BOISE, Idaho — Tyler Hall stepped to the free throw line with 4.6 seconds left intent on putting away bothersome Idaho and ending Montana State’s decade-long run of postseason futility.
As the Vandals had crawled back from a 15-point second-half deficit, Hall had already missed the front end of a one-and-one on MSU previous possession. But he made amends by promptly stealing the ball at half court, absorbed another foul and earned a reprieve at the charity stripe.
First shot: good. Second shot: perfect.
Those free throws made a huge difference in the Bobcats’ difficult yet satisfying 75-71 first-round Big Sky Conference tournament win over Idaho, a victory that served as their first postseason triumph since the 2008-09 season.
“There was no way I was going to miss those after I missed the first one. I was telling myself that the whole time,” Hall said during a postgame press conference. “I had to make up for it because I was very upset with myself.”
Hall finished with game highs of 23 points and 10 rebounds to drag the Bobcats out from under a terrible start and rescue them from another first-round embarrassment. It was just last season that MSU saw a 19-point second-half lead evaporate in an opening-round loss to North Dakota in Reno, Nevada.
Until Wednesday, MSU had dropped eight consecutive Big Sky tourney openers.
“We’ve been together for so long and we feel like we’ve come up short at the tournament a couple times,” said guard Harald Frey, who posted 17 points and eight assists.
“We just came together and said, ‘It’s not happening. We’re winning this game and we’re moving on.’ I think we just kind of willed that win out. It wasn’t pretty but it doesn’t matter.”
The Bobcats trailed 10-0 early, then were down 20-10 midway through the first half as Idaho freshman Cameron Tyson made four 3s. Hall and Frey finally started hitting their perimeter shots over the Vandals’ zone defense, and MSU cobbled together a 22-10 first-half run to take a two-point lead at intermission.
It continued in the second half, and the Bobcats were in command up by 15 by the time Devin Kirby hit a pair of free throws with less than 13 minutes to go. Sam Neumann and Keljin Blevins made key 3-point shots along the way.
But Idaho didn’t surrender. Trevon Allen had 19 of his 21 points in the second half, willing the Vandals back into it. His shot over the outstretched Hall with 31 seconds left pared MSU’s lead to 73-71.
Still, the Bobcats never wilted.
“They played incredibly hard, certainly set a tone out of the gate with a 10-0 lead,” said Brian Fish, who won his first postseason game as MSU’s coach. “But I really appreciate our guys understanding, and we’ve talked a lot the last two or three days about making it a 40-minute game.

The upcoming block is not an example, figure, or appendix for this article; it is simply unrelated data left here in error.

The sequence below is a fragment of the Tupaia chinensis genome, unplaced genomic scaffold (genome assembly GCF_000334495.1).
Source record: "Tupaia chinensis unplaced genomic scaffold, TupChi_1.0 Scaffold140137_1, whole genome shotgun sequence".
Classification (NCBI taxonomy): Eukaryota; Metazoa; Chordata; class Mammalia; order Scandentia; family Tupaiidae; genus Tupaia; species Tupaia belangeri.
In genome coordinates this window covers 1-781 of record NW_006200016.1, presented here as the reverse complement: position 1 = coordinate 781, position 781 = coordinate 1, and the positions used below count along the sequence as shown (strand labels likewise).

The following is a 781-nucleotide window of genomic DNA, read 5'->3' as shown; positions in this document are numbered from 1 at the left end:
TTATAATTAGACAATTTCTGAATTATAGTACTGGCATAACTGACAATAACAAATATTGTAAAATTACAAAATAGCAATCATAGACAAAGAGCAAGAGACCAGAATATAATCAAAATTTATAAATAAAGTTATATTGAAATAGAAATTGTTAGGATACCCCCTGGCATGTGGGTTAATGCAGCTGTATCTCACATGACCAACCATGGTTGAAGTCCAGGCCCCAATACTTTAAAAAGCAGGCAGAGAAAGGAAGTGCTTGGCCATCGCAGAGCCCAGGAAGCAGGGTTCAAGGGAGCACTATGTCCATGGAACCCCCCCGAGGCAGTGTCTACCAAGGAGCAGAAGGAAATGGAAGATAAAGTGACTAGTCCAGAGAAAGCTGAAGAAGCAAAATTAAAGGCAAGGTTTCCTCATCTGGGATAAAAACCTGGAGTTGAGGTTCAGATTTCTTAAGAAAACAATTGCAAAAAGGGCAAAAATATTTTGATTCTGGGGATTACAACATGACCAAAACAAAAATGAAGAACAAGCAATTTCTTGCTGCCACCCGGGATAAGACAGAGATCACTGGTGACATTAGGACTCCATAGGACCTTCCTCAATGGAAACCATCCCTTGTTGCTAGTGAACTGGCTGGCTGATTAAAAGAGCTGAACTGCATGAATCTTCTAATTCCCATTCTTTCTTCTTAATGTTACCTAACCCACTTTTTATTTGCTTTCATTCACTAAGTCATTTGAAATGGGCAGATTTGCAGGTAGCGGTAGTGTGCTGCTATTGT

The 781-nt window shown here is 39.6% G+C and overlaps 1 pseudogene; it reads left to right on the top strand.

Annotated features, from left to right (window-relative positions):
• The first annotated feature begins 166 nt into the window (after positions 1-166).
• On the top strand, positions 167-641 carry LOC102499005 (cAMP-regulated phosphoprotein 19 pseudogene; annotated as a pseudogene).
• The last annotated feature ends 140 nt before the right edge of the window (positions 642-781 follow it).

“Coming in here, this group here has dropped a couple games in the tournament (on) opening night where we’ve gotten off to fantastic starts and didn’t quite understand it was a 40-minute game. Today they understood it. They kept playing. Didn’t see panic in them. And we were able to make the plays to get the win.”
While Hall and Frey carried the banner for the Bobcats, Blevins, Kirby and Neumann all played big roles in the second half. That trio combined for 23 points after halftime.
Guards Lassi Nikkarinen and Russell Daniels also did their part to make up for the loss of 3-point specialist Ladan Ricketts, who is out with a calf injury.
“Our defense in the first five minutes of that game, we were just not active,” Fish said. “Our hands weren’t active and Tyson got four 3s down right away and kind of got our attention and we needed to pick it up a little bit.
“I thought Lassi and Russell gave us really good minutes. The ball moved. They’re stepping into a different role and I thought they handled it very well.
“Early on (Hall and Frey) made some shots while we had kind of a wide-eyed look to us a little bit. The veterans, at the end of the day, solved the problems, and then that allowed the rest of us to get going.”
The sixth-seeded Bobcats (15-16) advanced to play No. 3 seed Eastern Washington in the quarterfinals on Thursday at 8 p.m. MSU split its two regular-season meetings with the Eagles.
Idaho ended the year 5-27, which ties the school mark for most single-season losses.
“Always tough when it comes to an end,” Vandals coach Don Verlin said. “Our guys came out with a lot of energy. Three or four weeks ago when we got down 15 we would have quit. And we didn’t.
“We fought like crazy and had a chance to steal one here against a good Montana State team.”
NOTES: Hall, the Big Sky’s all-time leading scorer, is now up to 2,498 career points and is on the verge of joining the exclusive 2,500-point club. Before this season only 66 players in Division I history had reached that mark. … Hall has now made 426 career 3s, 10th-most all-time.